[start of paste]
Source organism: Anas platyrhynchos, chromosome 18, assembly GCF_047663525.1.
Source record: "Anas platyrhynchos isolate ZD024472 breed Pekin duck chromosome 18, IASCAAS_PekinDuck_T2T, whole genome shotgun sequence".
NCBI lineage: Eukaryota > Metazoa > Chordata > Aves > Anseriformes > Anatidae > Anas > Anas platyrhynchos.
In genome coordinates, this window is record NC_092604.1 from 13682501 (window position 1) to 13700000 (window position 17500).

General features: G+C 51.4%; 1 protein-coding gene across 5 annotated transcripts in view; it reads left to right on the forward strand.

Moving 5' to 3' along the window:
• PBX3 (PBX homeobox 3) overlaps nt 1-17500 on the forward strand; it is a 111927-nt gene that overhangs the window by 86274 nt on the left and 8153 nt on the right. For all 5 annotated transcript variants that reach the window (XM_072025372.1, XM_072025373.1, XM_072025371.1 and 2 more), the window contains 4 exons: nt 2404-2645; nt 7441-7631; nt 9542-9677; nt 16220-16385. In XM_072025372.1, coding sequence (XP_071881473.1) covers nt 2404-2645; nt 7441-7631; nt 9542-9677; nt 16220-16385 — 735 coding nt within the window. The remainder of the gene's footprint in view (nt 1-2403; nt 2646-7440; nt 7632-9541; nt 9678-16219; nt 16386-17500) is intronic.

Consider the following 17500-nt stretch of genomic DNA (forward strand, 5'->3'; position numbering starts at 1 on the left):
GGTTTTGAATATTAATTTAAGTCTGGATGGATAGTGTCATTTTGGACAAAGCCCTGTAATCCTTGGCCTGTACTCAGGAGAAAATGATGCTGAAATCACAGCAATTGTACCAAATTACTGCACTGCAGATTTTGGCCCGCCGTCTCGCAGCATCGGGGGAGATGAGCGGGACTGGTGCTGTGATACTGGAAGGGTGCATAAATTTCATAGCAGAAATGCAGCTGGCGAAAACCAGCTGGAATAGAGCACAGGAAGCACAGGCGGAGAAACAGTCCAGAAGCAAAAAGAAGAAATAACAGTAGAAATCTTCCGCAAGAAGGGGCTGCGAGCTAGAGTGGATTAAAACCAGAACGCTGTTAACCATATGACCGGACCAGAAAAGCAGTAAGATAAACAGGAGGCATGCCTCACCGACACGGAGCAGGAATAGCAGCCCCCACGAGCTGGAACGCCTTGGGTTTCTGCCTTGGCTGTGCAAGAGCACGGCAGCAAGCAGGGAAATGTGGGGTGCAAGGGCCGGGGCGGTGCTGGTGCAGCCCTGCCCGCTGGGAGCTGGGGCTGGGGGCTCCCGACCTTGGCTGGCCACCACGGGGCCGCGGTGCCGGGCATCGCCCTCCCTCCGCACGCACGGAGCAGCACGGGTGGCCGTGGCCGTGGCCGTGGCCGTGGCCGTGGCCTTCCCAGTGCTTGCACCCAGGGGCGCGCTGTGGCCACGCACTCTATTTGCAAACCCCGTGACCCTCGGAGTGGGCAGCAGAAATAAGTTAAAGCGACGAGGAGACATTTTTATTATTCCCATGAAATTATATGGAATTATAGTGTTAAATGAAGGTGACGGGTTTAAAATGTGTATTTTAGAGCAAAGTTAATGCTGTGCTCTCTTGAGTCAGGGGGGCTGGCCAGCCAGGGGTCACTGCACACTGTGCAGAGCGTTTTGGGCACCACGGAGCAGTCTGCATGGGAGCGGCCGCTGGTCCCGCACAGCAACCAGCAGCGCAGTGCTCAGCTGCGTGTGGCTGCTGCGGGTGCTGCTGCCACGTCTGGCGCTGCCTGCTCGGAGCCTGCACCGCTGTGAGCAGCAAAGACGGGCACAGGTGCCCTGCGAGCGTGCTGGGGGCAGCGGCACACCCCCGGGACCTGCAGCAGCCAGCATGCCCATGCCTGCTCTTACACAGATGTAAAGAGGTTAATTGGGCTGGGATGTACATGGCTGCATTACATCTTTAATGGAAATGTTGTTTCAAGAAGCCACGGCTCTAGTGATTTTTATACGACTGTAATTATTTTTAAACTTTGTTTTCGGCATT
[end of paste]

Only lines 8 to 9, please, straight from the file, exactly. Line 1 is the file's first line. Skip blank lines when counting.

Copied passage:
Consider the following 17500-nt stretch of genomic DNA (forward strand, 5'->3'; position numbering starts at 1 on the left):
GGTTTTGAATATTAATTTAAGTCTGGATGGATAGTGTCATTTTGGACAAAGCCCTGTAATCCTTGGCCTGTACTCAGGAGAAAATGATGCTGAAATCACAGCAATTGTACCAAATTACTGCACTGCAGATTTTGGCCCGCCGTCTCGCAGCATCGGGGGAGATGAGCGGGACTGGTGCTGTGATACTGGAAGGGTGCATAAATTTCATAGCAGAAATGCAGCTGGCGAAAACCAGCTGGAATAGAGCACAGGAAGCACAGGCGGAGAAACAGTCCAGAAGCAAAAAGAAGAAATAACAGTAGAAATCTTCCGCAAGAAGGGGCTGCGAGCTAGAGTGGATTAAAACCAGAACGCTGTTAACCATATGACCGGACCAGAAAAGCAGTAAGATAAACAGGAGGCATGCCTCACCGACACGGAGCAGGAATAGCAGCCCCCACGAGCTGGAACGCCTTGGGTTTCTGCCTTGGCTGTGCAAGAGCACGGCAGCAAGCAGGGAAATGTGGGGTGCAAGGGCCGGGGCGGTGCTGGTGCAGCCCTGCCCGCTGGGAGCTGGGGCTGGGGGCTCCCGACCTTGGCTGGCCACCACGGGGCCGCGGTGCCGGGCATCGCCCTCCCTCCGCACGCACGGAGCAGCACGGGTGGCCGTGGCCGTGGCCGTGGCCGTGGCCGTGGCCTTCCCAGTGCTTGCACCCAGGGGCGCGCTGTGGCCACGCACTCTATTTGCAAACCCCGTGACCCTCGGAGTGGGCAGCAGAAATAAGTTAAAGCGACGAGGAGACATTTTTATTATTCCCATGAAATTATATGGAATTATAGTGTTAAATGAAGGTGACGGGTTTAAAATGTGTATTTTAGAGCAAAGTTAATGCTGTGCTCTCTTGAGTCAGGGGGGCTGGCCAGCCAGGGGTCACTGCACACTGTGCAGAGCGTTTTGGGCACCACGGAGCAGTCTGCATGGGAGCGGCCGCTGGTCCCGCACAGCAACCAGCAGCGCAGTGCTCAGCTGCGTGTGGCTGCTGCGGGTGCTGCTGCCACGTCTGGCGCTGCCTGCTCGGAGCCTGCACCGCTGTGAGCAGCAAAGACGGGCACAGGTGCCCTGCGAGCGTGCTGGGGGCAGCGGCACACCCCCGGGACCTGCAGCAGCCAGCATGCCCATGCCTGCTCTTACACAGATGTAAAGAGGTTAATTGGGCTGGGATGTACATGGCTGCATTACATCTTTAATGGAAATGTTGTTTCAAGAAGCCACGGCTCTAGTGATTTTTATACGACTGTAATTATTTTTAAACTTTGTTTTCGGCATT